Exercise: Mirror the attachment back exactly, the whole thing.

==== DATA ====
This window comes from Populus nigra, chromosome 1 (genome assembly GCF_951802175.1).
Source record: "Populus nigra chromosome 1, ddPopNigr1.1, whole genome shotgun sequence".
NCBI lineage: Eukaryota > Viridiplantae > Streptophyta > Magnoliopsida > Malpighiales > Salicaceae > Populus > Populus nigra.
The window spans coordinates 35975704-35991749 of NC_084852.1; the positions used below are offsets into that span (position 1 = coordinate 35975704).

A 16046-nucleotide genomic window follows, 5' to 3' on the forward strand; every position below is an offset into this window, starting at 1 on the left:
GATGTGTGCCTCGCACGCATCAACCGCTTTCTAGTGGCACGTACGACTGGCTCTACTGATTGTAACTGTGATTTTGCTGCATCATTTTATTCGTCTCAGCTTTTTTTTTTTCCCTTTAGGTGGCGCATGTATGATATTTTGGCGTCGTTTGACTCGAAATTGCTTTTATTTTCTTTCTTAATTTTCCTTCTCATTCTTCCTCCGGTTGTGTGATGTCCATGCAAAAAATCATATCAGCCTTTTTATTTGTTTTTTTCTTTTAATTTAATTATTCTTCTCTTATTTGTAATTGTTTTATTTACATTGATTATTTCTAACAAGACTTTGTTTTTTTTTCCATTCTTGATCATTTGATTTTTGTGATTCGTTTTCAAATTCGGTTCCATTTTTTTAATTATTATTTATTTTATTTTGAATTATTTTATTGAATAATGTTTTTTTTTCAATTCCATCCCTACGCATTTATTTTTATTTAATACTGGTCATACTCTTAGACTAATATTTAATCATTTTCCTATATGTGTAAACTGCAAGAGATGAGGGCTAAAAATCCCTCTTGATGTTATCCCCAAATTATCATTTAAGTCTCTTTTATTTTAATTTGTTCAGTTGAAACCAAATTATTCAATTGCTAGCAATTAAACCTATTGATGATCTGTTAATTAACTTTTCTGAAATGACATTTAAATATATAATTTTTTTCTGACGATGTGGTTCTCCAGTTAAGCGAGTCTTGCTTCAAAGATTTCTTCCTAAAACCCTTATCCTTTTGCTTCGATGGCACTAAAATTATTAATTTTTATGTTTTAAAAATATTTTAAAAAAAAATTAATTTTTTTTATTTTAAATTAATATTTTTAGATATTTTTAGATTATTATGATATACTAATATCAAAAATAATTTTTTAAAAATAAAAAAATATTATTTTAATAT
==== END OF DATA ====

This window comes from Populus nigra, chromosome 1 (genome assembly GCF_951802175.1).
Source record: "Populus nigra chromosome 1, ddPopNigr1.1, whole genome shotgun sequence".
NCBI lineage: Eukaryota > Viridiplantae > Streptophyta > Magnoliopsida > Malpighiales > Salicaceae > Populus > Populus nigra.
The window spans coordinates 35975704-35991749 of NC_084852.1; the positions used below are offsets into that span (position 1 = coordinate 35975704).

A 16046-nucleotide genomic window follows, 5' to 3' on the forward strand; every position below is an offset into this window, starting at 1 on the left:
GATGTGTGCCTCGCACGCATCAACCGCTTTCTAGTGGCACGTACGACTGGCTCTACTGATTGTAACTGTGATTTTGCTGCATCATTTTATTCGTCTCAGCTTTTTTTTTTTCCCTTTAGGTGGCGCATGTATGATATTTTGGCGTCGTTTGACTCGAAATTGCTTTTATTTTCTTTCTTAATTTTCCTTCTCATTCTTCCTCCGGTTGTGTGATGTCCATGCAAAAAATCATATCAGCCTTTTTATTTGTTTTTTTCTTTTAATTTAATTATTCTTCTCTTATTTGTAATTGTTTTATTTACATTGATTATTTCTAACAAGACTTTGTTTTTTTTTCCATTCTTGATCATTTGATTTTTGTGATTCGTTTTCAAATTCGGTTCCATTTTTTTAATTATTATTTATTTTATTTTGAATTATTTTATTGAATAATGTTTTTTTTTCAATTCCATCCCTACGCATTTATTTTTATTTAATACTGGTCATACTCTTAGACTAATATTTAATCATTTTCCTATATGTGTAAACTGCAAGAGATGAGGGCTAAAAATCCCTCTTGATGTTATCCCCAAATTATCATTTAAGTCTCTTTTATTTTAATTTGTTCAGTTGAAACCAAATTATTCAATTGCTAGCAATTAAACCTATTGATGATCTGTTAATTAACTTTTCTGAAATGACATTTAAATATATAATTTTTTTCTGACGATGTGGTTCTCCAGTTAAGCGAGTCTTGCTTCAAAGATTTCTTCCTAAAACCCTTATCCTTTTGCTTCGATGGCACTAAAATTATTAATTTTTATGTTTTAAAAATATTTTAAAAAAAAATTAATTTTTTTTATTTTAAATTAATATTTTTAGATATTTTTAGATTATTATGATATACTAATATCAAAAATAATTTTTTAAAAATAAAAAAATATTATTTTAATAT